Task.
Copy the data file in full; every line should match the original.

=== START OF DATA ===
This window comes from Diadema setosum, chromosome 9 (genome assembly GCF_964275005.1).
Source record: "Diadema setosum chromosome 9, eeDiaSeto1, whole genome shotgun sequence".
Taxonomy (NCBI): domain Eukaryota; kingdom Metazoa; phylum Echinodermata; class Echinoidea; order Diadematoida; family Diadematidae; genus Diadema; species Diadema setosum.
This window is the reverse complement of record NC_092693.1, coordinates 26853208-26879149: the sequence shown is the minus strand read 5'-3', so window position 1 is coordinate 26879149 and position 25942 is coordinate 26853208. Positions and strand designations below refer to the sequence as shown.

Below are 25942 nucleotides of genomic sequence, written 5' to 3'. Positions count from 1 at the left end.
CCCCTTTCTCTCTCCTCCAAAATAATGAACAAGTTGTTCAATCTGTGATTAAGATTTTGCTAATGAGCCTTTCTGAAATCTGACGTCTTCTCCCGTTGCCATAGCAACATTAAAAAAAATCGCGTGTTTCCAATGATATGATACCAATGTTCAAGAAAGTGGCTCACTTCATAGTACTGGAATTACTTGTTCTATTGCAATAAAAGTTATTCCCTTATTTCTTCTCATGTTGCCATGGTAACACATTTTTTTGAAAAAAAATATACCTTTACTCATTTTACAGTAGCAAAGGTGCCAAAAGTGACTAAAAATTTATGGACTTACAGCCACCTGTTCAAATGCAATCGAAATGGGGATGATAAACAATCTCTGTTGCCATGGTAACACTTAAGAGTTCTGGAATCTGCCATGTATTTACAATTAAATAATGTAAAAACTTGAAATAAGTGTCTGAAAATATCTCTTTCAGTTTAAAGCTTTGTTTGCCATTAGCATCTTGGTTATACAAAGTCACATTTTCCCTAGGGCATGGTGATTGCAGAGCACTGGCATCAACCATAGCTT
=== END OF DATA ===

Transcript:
This window comes from Diadema setosum, chromosome 9 (genome assembly GCF_964275005.1).
Source record: "Diadema setosum chromosome 9, eeDiaSeto1, whole genome shotgun sequence".
Taxonomy (NCBI): domain Eukaryota; kingdom Metazoa; phylum Echinodermata; class Echinoidea; order Diadematoida; family Diadematidae; genus Diadema; species Diadema setosum.
This window is the reverse complement of record NC_092693.1, coordinates 26853208-26879149: the sequence shown is the minus strand read 5'-3', so window position 1 is coordinate 26879149 and position 25942 is coordinate 26853208. Positions and strand designations below refer to the sequence as shown.

Below are 25942 nucleotides of genomic sequence, written 5' to 3'. Positions count from 1 at the left end.
CCCCTTTCTCTCTCCTCCAAAATAATGAACAAGTTGTTCAATCTGTGATTAAGATTTTGCTAATGAGCCTTTCTGAAATCTGACGTCTTCTCCCGTTGCCATAGCAACATTAAAAAAAATCGCGTGTTTCCAATGATATGATACCAATGTTCAAGAAAGTGGCTCACTTCATAGTACTGGAATTACTTGTTCTATTGCAATAAAAGTTATTCCCTTATTTCTTCTCATGTTGCCATGGTAACACATTTTTTTGAAAAAAAATATACCTTTACTCATTTTACAGTAGCAAAGGTGCCAAAAGTGACTAAAAATTTATGGACTTACAGCCACCTGTTCAAATGCAATCGAAATGGGGATGATAAACAATCTCTGTTGCCATGGTAACACTTAAGAGTTCTGGAATCTGCCATGTATTTACAATTAAATAATGTAAAAACTTGAAATAAGTGTCTGAAAATATCTCTTTCAGTTTAAAGCTTTGTTTGCCATTAGCATCTTGGTTATACAAAGTCACATTTTCCCTAGGGCATGGTGATTGCAGAGCACTGGCATCAACCATAGCTT